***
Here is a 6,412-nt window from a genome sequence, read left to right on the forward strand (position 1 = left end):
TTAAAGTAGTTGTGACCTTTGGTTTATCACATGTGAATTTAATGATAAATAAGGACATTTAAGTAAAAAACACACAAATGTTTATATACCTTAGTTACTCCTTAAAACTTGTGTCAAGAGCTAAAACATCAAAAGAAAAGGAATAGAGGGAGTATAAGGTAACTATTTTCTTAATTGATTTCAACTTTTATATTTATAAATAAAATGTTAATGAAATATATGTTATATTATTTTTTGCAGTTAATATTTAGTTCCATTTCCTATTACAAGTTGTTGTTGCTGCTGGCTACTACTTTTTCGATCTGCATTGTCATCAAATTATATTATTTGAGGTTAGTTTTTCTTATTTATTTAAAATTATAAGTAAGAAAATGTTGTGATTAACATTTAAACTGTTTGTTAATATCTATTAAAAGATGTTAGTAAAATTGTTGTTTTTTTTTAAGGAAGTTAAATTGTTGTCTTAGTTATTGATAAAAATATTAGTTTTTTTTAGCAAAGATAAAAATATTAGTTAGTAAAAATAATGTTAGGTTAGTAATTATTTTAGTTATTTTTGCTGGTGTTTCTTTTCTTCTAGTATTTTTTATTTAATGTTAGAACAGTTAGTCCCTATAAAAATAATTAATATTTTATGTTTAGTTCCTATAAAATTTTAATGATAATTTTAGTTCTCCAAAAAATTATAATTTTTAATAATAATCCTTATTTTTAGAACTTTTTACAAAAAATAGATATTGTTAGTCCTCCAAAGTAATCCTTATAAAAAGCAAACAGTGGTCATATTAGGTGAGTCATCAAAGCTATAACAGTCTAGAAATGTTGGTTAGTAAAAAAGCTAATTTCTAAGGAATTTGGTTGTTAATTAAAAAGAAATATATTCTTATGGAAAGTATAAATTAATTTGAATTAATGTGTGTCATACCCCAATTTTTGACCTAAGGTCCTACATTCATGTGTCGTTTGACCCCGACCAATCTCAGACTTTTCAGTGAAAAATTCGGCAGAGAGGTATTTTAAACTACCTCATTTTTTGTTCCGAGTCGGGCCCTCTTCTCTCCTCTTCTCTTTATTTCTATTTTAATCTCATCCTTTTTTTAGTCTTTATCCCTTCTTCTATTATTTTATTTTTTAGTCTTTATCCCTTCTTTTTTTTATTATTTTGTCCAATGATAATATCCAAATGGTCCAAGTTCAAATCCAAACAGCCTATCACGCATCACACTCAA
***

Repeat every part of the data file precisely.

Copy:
Here is a 6,412-nt window from a genome sequence, read left to right on the forward strand (position 1 = left end):
TTAAAGTAGTTGTGACCTTTGGTTTATCACATGTGAATTTAATGATAAATAAGGACATTTAAGTAAAAAACACACAAATGTTTATATACCTTAGTTACTCCTTAAAACTTGTGTCAAGAGCTAAAACATCAAAAGAAAAGGAATAGAGGGAGTATAAGGTAACTATTTTCTTAATTGATTTCAACTTTTATATTTATAAATAAAATGTTAATGAAATATATGTTATATTATTTTTTGCAGTTAATATTTAGTTCCATTTCCTATTACAAGTTGTTGTTGCTGCTGGCTACTACTTTTTCGATCTGCATTGTCATCAAATTATATTATTTGAGGTTAGTTTTTCTTATTTATTTAAAATTATAAGTAAGAAAATGTTGTGATTAACATTTAAACTGTTTGTTAATATCTATTAAAAGATGTTAGTAAAATTGTTGTTTTTTTTTAAGGAAGTTAAATTGTTGTCTTAGTTATTGATAAAAATATTAGTTTTTTTTAGCAAAGATAAAAATATTAGTTAGTAAAAATAATGTTAGGTTAGTAATTATTTTAGTTATTTTTGCTGGTGTTTCTTTTCTTCTAGTATTTTTTATTTAATGTTAGAACAGTTAGTCCCTATAAAAATAATTAATATTTTATGTTTAGTTCCTATAAAATTTTAATGATAATTTTAGTTCTCCAAAAAATTATAATTTTTAATAATAATCCTTATTTTTAGAACTTTTTACAAAAAATAGATATTGTTAGTCCTCCAAAGTAATCCTTATAAAAAGCAAACAGTGGTCATATTAGGTGAGTCATCAAAGCTATAACAGTCTAGAAATGTTGGTTAGTAAAAAAGCTAATTTCTAAGGAATTTGGTTGTTAATTAAAAAGAAATATATTCTTATGGAAAGTATAAATTAATTTGAATTAATGTGTGTCATACCCCAATTTTTGACCTAAGGTCCTACATTCATGTGTCGTTTGACCCCGACCAATCTCAGACTTTTCAGTGAAAAATTCGGCAGAGAGGTATTTTAAACTACCTCATTTTTTGTTCCGAGTCGGGCCCTCTTCTCTCCTCTTCTCTTTATTTCTATTTTAATCTCATCCTTTTTTTAGTCTTTATCCCTTCTTCTATTATTTTATTTTTTAGTCTTTATCCCTTCTTTTTTTTATTATTTTGTCCAATGATAATATCCAAATGGTCCAAGTTCAAATCCAAACAGCCTATCACGCATCACACTCAA